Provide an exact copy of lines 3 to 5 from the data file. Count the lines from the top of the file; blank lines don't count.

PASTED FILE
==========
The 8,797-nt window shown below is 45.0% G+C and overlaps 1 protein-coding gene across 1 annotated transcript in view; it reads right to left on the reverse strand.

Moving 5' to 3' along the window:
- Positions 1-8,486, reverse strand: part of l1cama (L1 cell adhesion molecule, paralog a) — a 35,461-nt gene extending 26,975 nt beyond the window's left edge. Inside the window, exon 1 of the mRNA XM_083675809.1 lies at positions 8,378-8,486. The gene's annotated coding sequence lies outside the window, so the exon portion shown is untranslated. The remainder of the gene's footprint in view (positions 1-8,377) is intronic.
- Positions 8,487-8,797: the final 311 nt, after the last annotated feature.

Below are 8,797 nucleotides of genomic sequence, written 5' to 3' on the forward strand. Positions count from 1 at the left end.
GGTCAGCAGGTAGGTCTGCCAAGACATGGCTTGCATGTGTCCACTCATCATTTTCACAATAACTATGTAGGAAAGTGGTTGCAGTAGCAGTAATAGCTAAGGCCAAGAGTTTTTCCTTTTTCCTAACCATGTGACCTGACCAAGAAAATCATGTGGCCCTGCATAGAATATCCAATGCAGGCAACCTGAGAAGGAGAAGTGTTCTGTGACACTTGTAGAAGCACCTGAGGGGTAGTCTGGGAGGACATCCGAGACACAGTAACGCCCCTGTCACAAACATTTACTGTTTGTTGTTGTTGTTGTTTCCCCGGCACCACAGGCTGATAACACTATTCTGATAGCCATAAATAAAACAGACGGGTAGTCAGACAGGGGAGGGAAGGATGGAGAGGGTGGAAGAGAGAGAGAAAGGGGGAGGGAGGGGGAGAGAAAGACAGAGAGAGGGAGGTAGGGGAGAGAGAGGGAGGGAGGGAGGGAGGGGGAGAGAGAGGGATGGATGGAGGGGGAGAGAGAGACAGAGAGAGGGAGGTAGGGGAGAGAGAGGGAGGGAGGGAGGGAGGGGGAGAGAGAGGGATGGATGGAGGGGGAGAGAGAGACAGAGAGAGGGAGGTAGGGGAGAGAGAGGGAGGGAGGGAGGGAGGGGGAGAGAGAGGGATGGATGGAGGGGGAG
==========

- Positions 1-8,486, reverse strand: part of l1cama (L1 cell adhesion molecule, paralog a) — a 35,461-nt gene extending 26,975 nt beyond the window's left edge. Inside the window, exon 1 of the mRNA XM_083675809.1 lies at positions 8,378-8,486. The gene's annotated coding sequence lies outside the window, so the exon portion shown is untranslated. The remainder of the gene's footprint in view (positions 1-8,377) is intronic.
- Positions 8,487-8,797: the final 311 nt, after the last annotated feature.

Below are 8,797 nucleotides of genomic sequence, written 5' to 3' on the forward strand. Positions count from 1 at the left end.